Olly Wilson

1937 - 2018

American

Summary

Olly Wilson's richly varied musical background included not only the traditional composition and academic disciplines, but also his professional experience as a jazz and orchestral musician, work in electronic media, and studies of African music in West Africa itself. 

Wilson's works were performed by major American orchestras such as the Atlanta, Baltimore, Saint Louis, Detroit, and Dallas Symphonies, along with such international ensembles as the Moscow Philharmonic, the Netherlands Philharmonic, and the Royal Concertgebouw Orchestra. He received commissions from the Boston, Chicago, and Houston Symphonies, as well as the New York Philharmonic and the American Composers Orchestra. He was awarded numerous honors including: the Dartmouth Arts Council Prize (the first international competition awarded for electronic music for his work Cetus); commissions from the NEA and Koussevitzky Foundation; an artist residency at the American Academy of Rome; several Guggenheim Fellowships; a Rockefeller Foundation Fellowship; membership at the American Academy of Arts and Letters; and the Elise Stoeger Prize awarded by the Chamber Music Society of Lincoln Center.

In addition to being a published author (Wilson wrote numerous articles on African and African-American music), he often conducted contemporary music concerts.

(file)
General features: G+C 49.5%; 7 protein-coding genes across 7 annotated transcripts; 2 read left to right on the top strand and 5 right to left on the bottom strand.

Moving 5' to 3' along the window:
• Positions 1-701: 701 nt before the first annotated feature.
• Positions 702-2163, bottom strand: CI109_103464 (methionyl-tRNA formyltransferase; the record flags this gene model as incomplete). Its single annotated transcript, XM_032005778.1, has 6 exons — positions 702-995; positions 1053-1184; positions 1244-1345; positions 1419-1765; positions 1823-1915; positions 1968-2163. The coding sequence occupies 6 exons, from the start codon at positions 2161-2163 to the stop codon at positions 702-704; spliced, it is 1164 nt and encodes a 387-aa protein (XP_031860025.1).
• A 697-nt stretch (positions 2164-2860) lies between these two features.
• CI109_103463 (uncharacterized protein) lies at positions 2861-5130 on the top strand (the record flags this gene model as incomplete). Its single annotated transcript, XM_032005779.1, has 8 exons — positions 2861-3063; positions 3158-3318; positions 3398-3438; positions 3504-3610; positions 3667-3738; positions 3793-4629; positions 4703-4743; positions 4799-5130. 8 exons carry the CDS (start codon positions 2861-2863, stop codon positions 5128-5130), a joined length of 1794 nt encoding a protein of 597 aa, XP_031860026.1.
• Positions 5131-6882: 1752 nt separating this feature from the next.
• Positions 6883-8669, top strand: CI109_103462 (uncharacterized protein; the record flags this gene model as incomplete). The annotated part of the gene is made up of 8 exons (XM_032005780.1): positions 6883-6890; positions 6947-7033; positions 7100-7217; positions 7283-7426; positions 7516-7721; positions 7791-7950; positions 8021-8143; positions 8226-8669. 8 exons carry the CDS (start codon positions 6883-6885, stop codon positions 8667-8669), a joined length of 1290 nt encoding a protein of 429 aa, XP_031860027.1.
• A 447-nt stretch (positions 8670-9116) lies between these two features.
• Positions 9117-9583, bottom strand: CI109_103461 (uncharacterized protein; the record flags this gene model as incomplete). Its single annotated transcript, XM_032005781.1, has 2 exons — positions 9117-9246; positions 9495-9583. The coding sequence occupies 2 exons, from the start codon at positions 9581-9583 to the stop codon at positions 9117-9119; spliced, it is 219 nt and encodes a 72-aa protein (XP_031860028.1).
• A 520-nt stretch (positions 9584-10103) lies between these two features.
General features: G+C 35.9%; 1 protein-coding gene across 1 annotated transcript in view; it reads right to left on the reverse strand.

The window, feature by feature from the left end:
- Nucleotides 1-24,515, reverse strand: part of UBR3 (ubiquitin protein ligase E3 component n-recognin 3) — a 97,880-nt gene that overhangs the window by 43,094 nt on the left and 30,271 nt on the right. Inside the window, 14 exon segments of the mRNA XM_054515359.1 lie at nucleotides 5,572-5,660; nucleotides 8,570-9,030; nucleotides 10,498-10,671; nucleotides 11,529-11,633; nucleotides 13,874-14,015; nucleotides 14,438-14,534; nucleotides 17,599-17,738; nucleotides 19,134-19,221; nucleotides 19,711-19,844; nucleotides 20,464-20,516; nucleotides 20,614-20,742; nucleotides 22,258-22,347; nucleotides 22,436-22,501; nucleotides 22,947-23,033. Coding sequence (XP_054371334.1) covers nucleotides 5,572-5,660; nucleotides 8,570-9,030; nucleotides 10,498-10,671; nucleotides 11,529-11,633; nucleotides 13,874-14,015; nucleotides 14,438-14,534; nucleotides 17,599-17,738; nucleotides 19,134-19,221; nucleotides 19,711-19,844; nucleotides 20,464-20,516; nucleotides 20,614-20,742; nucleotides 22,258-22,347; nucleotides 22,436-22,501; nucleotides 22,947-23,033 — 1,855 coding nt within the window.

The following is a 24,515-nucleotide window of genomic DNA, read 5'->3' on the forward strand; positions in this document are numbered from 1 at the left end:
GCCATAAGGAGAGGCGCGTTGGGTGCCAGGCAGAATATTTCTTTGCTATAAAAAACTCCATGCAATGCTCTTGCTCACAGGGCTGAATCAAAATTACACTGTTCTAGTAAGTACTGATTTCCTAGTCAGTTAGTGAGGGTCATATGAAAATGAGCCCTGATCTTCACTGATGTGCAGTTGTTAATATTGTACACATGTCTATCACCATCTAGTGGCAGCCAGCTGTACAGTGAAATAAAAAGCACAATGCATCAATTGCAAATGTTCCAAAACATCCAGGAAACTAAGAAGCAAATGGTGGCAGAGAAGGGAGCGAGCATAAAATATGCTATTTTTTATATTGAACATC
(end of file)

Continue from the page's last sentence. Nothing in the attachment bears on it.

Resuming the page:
Biography

Olly Wilson's richly varied musical background included not only the traditional composition and academic disciplines, but also his professional experience as a jazz and orchestral musician, work in electronic media, and studies of African music in West Africa itself. 

Born in 1937, the St. Louis, MO, native completed his undergraduate training at Washington University (St. Louis), continuing with his masters studies at University of Illinois (returning later to study electronic music in the Studio for Experimental Music), and received his Ph.D from the University of Iowa. His composition teachers included Robert Wykes, Robert Kelley, and Phillip Bezanson.

His work as a professional musician included playing jazz piano in local St. Louis groups, as well as playing doublebass for the St. Louis Philharmonic, the St. Louis Summer Chamber Players, and the Cedar Rapids Symphony. He has taught on the faculties of Florida A&M University and Oberlin Conservatory of Music, as well as his current position of professor of music at University of California at Berkeley, where he has taught since 1970.

Wilson's works were performed by major American orchestras such as the Atlanta, Baltimore, Saint Louis, Detroit, and Dallas Symphonies, along with such international ensembles as the Moscow Philharmonic, the Netherlands Philharmonic, and the Royal Concertgebouw Orchestra. He received commissions from the Boston, Chicago, and Houston Symphonies, as well as the New York Philharmonic and the American Composers Orchestra. He was awarded numerous honors including: the Dartmouth Arts Council Prize (the first international competition awarded for electronic music for his work Cetus); commissions from the NEA and Koussevitzky Foundation; an artist residency at the American Academy of Rome; several Guggenheim Fellowships; a Rockefeller Foundation Fellowship; membership at the American Academy of Arts and Letters; and the Elise Stoeger Prize awarded by the Chamber Music Society of Lincoln Center.

In addition to being a published author (Wilson wrote numerous articles on African and African-American music), he often conducted contemporary music concerts.

He died on March 12, 2018.

Olly Wilson's music is published by Gunmar Music and G. Schirmer, Inc.

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